In recent months, I’ve given in to my global wanderlust. In November, it was immersion in São Paulo, Brazil for our Diversity Best Practices Global Member Conference. In December, it was homecoming, visiting family in my native Peru.
There’s nothing like jet lag, the cacophony of different languages, new and childhood taste experiences, and newspaper headlines not about fiscal cliffs and sequesters to freshen up one’s perspective—and prompt these few thoughts on the state of global diversity today.
Global diversity continues to accelerate its rise in importance and, with that, it’s metamorphosing into something much more multidimensional and unexpected than the first wave of exported Made-in-USA diversity.
Take, for instance, three different invitations I have received in the past six months. The U.S. subsidiary of a Belgium-headquartered company calls asking for help on building out its diversity strategy. Then, a German company calls seeking help with getting its American affiliate to come up with a U.S. response to their global diversity imperative because they are behind their counterparts in Europe and Asia. And last year, a Korean multinational asked me to present to 500 company leaders from all over the world on how they can be more inclusive in the various countries it is expanding to, from Vietnam to India to the USA.
This is all part of a trend of non-U.S.-based multinational companies making diversity an imperative—not only in their countries of origin but throughout the globe. Now Not-Made-in-USA diversity accountabilities are adding to the rising calls-to-action that an increasing number of American business leaders are facing regarding diversity and inclusion.
This is just one way in which diversity is changing globally. A few others:
To be a woman is to be rising in opportunities. Women’s advancement is the most frequently cited diversity issue today. It’s the one global diversity issue that arises on all continents as the common and urgent issue we must address now. The challenges are often the same regardless of country. From Chicago to Shanghai, women are pressing to fulfill their ambitions for leadership positions and a growing number in profit and loss roles. And women, at all levels of the organization, no matter where in the world, yearn, fret, and fight for work life flexibility.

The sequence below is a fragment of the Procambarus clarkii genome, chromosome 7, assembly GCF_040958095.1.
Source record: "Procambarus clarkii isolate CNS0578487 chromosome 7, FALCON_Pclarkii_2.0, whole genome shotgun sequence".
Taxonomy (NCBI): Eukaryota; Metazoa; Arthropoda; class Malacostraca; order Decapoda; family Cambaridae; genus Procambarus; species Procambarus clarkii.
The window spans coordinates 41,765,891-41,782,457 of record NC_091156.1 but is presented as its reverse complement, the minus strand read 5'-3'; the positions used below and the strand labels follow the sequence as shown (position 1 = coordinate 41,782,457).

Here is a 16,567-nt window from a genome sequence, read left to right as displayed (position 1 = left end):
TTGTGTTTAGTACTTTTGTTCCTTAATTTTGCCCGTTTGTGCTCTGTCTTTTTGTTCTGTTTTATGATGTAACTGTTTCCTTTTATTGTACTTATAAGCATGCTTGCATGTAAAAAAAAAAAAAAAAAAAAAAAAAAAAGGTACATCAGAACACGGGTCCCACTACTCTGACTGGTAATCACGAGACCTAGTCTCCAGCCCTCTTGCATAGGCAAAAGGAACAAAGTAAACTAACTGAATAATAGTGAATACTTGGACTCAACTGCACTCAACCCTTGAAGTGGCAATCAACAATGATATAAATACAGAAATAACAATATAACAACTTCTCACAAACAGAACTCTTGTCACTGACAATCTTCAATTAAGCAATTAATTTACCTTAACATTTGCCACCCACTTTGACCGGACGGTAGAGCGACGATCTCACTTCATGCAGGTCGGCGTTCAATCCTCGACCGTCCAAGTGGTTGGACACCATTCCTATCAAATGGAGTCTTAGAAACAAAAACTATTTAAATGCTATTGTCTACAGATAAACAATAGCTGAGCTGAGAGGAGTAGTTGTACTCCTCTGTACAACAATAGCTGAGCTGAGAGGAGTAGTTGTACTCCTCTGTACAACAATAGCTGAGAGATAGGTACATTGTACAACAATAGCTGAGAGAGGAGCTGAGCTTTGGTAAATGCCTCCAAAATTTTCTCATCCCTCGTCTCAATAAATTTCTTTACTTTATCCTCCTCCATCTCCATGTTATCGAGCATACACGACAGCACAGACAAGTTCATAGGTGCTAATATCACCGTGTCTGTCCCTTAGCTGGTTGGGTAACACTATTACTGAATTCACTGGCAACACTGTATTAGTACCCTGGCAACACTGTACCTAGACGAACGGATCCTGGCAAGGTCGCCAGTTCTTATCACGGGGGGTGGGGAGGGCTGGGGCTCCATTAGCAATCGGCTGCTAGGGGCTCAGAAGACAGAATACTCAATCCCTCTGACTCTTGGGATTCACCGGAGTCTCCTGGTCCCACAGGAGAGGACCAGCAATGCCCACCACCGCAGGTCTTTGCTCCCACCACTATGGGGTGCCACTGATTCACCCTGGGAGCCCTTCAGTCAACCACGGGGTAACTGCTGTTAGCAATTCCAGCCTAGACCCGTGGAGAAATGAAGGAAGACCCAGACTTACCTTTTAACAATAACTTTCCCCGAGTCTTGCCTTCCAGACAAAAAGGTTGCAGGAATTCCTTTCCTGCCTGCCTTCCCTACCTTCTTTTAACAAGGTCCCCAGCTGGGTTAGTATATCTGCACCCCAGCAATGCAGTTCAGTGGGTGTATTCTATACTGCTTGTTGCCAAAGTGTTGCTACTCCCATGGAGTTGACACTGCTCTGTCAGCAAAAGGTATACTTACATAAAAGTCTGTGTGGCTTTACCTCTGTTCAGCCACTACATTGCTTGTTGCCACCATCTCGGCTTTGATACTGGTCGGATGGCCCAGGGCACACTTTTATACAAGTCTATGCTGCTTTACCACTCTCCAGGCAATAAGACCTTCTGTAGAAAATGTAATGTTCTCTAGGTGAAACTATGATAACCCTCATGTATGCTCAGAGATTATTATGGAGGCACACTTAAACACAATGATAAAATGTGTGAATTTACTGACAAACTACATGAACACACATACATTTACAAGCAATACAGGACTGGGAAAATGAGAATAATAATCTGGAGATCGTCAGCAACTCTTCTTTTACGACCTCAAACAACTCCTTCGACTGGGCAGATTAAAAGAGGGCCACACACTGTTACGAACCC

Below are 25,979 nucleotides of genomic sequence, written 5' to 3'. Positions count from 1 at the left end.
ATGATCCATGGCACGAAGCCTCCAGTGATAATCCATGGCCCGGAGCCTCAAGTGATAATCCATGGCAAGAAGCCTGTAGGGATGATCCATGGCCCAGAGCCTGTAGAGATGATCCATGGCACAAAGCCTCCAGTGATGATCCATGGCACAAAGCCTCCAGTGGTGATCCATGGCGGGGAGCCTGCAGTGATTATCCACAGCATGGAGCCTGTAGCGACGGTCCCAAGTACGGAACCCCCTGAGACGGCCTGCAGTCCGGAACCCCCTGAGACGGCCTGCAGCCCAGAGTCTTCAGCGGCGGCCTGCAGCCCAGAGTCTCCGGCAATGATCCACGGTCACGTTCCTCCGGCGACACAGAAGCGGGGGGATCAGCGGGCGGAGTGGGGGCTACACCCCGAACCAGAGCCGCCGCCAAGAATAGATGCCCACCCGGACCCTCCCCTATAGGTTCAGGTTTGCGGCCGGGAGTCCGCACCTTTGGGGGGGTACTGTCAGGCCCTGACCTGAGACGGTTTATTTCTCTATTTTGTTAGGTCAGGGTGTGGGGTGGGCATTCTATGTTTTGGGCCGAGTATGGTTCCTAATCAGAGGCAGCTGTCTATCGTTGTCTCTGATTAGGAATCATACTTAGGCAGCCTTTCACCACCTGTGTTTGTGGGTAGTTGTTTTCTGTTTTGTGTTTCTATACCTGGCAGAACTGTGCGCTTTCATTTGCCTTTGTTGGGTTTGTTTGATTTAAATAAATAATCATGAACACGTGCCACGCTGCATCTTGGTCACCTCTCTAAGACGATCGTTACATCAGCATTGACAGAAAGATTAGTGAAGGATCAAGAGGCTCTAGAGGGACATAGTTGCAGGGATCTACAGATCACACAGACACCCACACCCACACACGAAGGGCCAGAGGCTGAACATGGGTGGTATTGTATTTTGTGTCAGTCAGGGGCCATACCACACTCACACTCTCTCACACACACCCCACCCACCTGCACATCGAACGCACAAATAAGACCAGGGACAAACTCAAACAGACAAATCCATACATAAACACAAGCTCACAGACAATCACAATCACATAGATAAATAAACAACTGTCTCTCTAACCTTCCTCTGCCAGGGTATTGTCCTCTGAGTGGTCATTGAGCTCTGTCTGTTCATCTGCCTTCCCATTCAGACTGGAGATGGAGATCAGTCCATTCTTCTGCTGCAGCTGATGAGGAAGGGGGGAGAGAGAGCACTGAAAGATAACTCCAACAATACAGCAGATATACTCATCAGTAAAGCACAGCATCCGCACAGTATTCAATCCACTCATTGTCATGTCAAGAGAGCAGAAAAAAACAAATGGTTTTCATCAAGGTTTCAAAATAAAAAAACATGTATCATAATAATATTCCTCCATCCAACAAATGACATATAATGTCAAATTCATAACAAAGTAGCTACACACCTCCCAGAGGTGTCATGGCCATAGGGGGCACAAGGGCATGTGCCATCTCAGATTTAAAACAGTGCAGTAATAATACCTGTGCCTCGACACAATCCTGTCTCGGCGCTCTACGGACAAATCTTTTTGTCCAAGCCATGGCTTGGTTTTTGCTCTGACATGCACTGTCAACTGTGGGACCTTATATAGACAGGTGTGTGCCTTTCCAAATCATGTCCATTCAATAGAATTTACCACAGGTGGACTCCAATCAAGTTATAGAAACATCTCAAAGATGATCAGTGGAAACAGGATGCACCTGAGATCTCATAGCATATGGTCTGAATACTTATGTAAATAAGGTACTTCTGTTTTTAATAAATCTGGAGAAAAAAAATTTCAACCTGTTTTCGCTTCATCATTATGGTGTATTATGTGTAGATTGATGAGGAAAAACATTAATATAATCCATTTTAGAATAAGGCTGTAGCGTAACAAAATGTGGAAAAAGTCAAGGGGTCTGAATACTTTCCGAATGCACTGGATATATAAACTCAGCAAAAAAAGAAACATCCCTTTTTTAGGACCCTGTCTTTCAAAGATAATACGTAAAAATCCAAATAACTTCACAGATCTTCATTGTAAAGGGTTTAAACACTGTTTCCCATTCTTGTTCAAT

Socioeconomic disparities are masking the realities of colorism. The United States isn’t the only country facing race and class disparities. In a host of countries, societies are stratified based on one’s economic status. Yet, in countries such as India, Brazil, and Peru those with darker skin are more likely than their fairer counterparts to be members of the lower socioeconomic classes. This is far from a coincidence. While there’s a great deal of denial about this reality, it’s true that in many countries a preference for those of a lighter hue is blocking access to educational and employment opportunities for a significant percentage people. Until countries where colorism prevails recognize the impact of this form of discrimination, companies in these countries will continue to struggle to have true diversity in the workforce.
Millennials are civilization’s first global cohort. Whether they grew up in South Africa, Egypt, Romania, Laos, or Venezuela, many members of this generation shared the reality of growing up digitally and interconnected to the rest of the world. Global terrorism, global recession, global warming, and global social media have meant a common experience in many formative ways of how the world works. When a billion go “Gangnam Style”around the world in a matter of weeks, when the Arab Spring inspires Occupy Wall Street (and not vice versa), and when the Twitter-nation transcends all borders with 500 million users (making it the third largest population in the world), an unprecedented shared upbringing across the world’s 24 time zones is in the making.
Employment gains for people with disabilities. While in the United States the Americans with Disabilities Acts made it the law to make workplaces physically accessible to those with disabilities, there is a growing global trend to actually make it the law to employ those with disabilities. Brazilian law stipulates that depending on the size of your employee base, 2 percent to 5 percent of your workers must be people with disabilities. On Christmas Day 2012, a similar law went into effect in Peru. And in the United States, the Federal Government has put into place guidelines that those doing business with the government must have 7 percent of employees be people with disabilities.
LGBT rights on the march. The wall of resistance around LGBT rights is tumbling in countries across the globe. In 2009, the high court in New Delhi, India struck down the law that made same-sex sexual activity illegal. In 2010, Mexico City and Argentina legalized same-sex marriage while Brazil, Chile, Colombia, Ecuador, and Uruguay all started to recognize same-sex relationships, such as civil unions. This is an enormous gain for the LGBT community in Latin America, which has long been characterized by its strong Catholic roots and machismo undertones. And putting an exclamation point on the importance of worldwide LGBT rights, in 2011, President Barack Obama and then Secretary of State Hilary Clinton announced that LGBT rights would be a criteria for whether a country will receive U.S. foreign aid.
Just a few examples of how diversity and inclusion are playing out globally. This trend is unstoppable. Next generation diversity practitioners would be wise to track and then ride these trends for the good of their organizations.